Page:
- Find a barn that fits your care standards, this will save a lot of drama between you and the farm owner. If you feel that only plastic fencing is safe for your Fluffy Pony, then find a barn that has that. “I can’t afford those barns…”. Then be realistic, either lower your expectations or reconsider horse ownership.
- More to the point above BE REALISTIC. If you are paying $200 a month, don’t expect the red carpet to be rolled out when you park your ’98 Honda Civic in the parking area. If you are paying some of the lowest board in the area, you may have to clean up debris in the pasture, or make a few improvements to your horses stall to make it safer. (always get permission first) The more you pay, the nicer the place should be and you can expect the farm to ensure the pastures are clean and inspected.
- Move-in condition is what you should expect- in other words, if you move into a place that has wire fencing, don’t expect the owner’s to replace all of it with wood because you said it was safer. Even if they say they are going to replace it, don’t trust it, things happen, money runs out, they get too busy. You may be able to negotiate a lower rate and tell them that you will pay more once the fence is replaced or whatever is fixed up, but this is no guarantee that it will happen. Be ready to pay if they hold up their end of the bargain…
- Avoid problem people. If you know someone is difficult to get along with, minimize your exposure to them.
- If you are having a problem with another boarder, talk to the farm owner or your trainer first, they may have a way with dealing with it that will prevent more drama.
- If you are having issues with a farm owner, remember they own the place, they are going to run it how they want to, because they own it. If you have concerns you should talk to them but most of the time, it’s not going to change. If they want your opinion, they will usually ask for it…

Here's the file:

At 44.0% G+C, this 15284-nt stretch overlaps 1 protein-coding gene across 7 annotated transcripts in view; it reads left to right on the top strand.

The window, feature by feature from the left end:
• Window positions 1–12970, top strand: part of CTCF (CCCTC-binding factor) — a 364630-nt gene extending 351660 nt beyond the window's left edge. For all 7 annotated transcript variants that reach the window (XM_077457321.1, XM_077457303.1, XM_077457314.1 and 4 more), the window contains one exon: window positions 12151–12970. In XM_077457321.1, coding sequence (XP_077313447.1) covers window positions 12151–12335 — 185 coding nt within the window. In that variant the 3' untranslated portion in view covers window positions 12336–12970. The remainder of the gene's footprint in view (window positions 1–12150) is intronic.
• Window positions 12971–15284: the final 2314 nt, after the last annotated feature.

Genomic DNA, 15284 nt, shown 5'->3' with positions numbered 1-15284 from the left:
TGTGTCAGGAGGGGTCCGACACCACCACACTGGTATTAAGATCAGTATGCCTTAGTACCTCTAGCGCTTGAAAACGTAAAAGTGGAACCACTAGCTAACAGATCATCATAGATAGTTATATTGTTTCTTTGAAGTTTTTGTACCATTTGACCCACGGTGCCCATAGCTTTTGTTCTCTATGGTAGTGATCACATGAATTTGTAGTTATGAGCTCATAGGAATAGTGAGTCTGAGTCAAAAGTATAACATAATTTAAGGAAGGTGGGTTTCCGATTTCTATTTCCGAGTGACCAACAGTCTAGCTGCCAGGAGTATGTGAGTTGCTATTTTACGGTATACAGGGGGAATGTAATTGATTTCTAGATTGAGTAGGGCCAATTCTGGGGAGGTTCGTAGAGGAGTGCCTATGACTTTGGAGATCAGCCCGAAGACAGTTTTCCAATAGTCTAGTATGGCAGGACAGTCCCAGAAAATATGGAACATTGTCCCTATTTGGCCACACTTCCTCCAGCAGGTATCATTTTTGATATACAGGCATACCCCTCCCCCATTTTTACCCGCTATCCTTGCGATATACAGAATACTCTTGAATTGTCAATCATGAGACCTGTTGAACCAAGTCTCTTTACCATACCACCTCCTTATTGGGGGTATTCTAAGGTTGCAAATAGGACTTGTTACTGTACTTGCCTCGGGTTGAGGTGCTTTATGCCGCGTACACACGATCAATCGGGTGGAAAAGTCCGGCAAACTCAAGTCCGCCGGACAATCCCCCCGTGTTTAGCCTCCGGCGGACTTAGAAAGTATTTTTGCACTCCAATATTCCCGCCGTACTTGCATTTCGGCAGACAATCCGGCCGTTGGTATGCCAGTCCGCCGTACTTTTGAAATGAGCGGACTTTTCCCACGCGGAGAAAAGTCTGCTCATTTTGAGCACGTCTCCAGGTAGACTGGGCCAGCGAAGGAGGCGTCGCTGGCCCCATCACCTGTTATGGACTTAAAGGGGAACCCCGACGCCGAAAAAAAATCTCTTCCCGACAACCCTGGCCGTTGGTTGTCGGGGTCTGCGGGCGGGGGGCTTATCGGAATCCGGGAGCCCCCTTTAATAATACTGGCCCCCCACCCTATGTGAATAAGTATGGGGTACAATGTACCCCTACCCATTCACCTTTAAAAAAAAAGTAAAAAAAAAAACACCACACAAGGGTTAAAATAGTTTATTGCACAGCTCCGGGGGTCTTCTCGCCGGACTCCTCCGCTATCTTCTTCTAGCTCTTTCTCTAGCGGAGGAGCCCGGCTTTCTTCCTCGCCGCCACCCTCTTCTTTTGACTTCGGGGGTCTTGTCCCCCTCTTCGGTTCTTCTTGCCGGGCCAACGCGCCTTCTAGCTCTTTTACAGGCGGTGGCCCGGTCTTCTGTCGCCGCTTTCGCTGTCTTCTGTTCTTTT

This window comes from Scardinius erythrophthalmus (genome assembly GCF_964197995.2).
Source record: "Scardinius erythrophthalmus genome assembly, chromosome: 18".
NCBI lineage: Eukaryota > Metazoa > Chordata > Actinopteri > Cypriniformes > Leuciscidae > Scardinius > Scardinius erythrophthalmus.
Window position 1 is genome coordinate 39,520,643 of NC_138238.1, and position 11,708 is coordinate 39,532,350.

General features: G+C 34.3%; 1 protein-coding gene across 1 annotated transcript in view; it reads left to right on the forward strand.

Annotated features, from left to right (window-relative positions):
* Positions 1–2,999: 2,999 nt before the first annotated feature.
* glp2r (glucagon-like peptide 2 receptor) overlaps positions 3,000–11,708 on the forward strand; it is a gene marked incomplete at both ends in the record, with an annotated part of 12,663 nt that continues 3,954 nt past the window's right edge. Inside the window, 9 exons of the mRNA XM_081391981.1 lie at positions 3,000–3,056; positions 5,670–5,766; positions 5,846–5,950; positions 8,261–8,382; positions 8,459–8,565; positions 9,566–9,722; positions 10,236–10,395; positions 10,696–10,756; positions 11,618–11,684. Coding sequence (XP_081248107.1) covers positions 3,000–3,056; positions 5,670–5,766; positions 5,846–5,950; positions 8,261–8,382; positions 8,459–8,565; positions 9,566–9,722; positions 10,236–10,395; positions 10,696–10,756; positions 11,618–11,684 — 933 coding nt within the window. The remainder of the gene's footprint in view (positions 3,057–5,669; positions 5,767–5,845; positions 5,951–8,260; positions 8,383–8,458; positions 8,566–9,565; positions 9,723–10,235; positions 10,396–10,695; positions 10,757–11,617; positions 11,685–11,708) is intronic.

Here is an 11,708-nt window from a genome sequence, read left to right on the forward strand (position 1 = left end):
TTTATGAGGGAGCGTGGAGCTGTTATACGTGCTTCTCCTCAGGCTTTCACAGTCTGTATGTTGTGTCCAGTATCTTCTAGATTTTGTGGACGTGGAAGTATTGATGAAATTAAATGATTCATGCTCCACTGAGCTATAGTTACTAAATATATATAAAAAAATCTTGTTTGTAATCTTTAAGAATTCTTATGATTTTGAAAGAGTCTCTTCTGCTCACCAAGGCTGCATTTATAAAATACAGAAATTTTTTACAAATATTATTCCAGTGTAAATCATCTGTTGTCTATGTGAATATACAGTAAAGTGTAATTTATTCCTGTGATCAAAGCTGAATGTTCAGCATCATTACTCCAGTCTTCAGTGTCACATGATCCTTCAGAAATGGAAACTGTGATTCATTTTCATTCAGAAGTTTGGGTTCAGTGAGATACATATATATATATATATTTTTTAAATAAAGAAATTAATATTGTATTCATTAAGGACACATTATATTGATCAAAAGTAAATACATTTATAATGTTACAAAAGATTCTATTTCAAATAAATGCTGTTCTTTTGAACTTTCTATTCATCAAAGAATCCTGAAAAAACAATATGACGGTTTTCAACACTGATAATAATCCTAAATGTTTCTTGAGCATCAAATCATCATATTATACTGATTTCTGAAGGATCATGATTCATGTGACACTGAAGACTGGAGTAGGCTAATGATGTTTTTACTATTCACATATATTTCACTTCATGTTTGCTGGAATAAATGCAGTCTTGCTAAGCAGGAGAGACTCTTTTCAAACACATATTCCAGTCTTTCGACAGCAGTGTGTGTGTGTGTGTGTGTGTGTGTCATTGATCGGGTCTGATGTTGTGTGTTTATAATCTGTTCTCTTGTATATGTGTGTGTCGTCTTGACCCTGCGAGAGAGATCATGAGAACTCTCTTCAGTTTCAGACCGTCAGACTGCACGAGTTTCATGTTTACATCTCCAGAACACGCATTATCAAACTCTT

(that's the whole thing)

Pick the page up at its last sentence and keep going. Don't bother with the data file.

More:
- If you are having issues with the trainer, you should talk to them, also read this post as it will help clear a few things up.
- If you are having issues with the caretaker, you need to talk to the person that hired the caretaker. If the farm owner hired them, that is who you should talk to. Same goes if the trainer hired them. Whomever hired them has trained them to do things a certain way, and for a reason. Discuss with the proper person so that things are handled correctly to avoid conflicts.
- “Borrowing” happens. I hate it as much as anyone else, if you keep your stuff locked up and don’t share the combo, then no one can borrow your stuff. That fly spray you leave hanging on the stall, it’s going to get used, just be ready for it. If it’s a major problem, talk to the barn owner or trainer about maybe doing a communal fly spray situation.
- Don’t go into areas you aren’t invited into, if there are 2 locker rooms, only go into the room that has your locker. You have no business being in the other room and you will look suspect. Same goes with owner/trainer tack rooms.
- Be courteous, clean up after your horse and yourself. If you pull your horse’s mane in the middle of the barn aisle, sweep up the hair. If your horse poops in the cross ties/wash rack, clean that up. The only way you get out of this is if you are at a super swanky barn where they have someone to do that for you but 90% of us are not at that barn so clean up.